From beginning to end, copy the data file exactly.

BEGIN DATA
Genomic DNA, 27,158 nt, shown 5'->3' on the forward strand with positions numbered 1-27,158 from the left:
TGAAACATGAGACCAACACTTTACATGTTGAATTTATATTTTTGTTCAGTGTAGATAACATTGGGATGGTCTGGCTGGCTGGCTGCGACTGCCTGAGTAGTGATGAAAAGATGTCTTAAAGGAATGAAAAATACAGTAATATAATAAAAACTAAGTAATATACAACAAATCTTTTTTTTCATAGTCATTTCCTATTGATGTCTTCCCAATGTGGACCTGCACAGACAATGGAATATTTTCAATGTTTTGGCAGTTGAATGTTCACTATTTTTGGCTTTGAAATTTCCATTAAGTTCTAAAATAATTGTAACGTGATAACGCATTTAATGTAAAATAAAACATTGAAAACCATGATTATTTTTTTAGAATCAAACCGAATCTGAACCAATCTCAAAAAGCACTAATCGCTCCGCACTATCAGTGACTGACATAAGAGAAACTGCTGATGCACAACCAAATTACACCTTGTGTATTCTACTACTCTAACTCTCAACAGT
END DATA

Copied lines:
Genomic DNA, 27,158 nt, shown 5'->3' on the forward strand with positions numbered 1-27,158 from the left:
TGAAACATGAGACCAACACTTTACATGTTGAATTTATATTTTTGTTCAGTGTAGATAACATTGGGATGGTCTGGCTGGCTGGCTGCGACTGCCTGAGTAGTGATGAAAAGATGTCTTAAAGGAATGAAAAATACAGTAATATAATAAAAACTAAGTAATATACAACAAATCTTTTTTTTCATAGTCATTTCCTATTGATGTCTTCCCAATGTGGACCTGCACAGACAATGGAATATTTTCAATGTTTTGGCAGTTGAATGTTCACTATTTTTGGCTTTGAAATTTCCATTAAGTTCTAAAATAATTGTAACGTGATAACGCATTTAATGTAAAATAAAACATTGAAAACCATGATTATTTTTTTAGAATCAAACCGAATCTGAACCAATCTCAAAAAGCACTAATCGCTCCGCACTATCAGTGACTGACATAAGAGAAACTGCTGATGCACAACCAAATTACACCTTGTGTATTCTACTACTCTAACTCTCAACAGT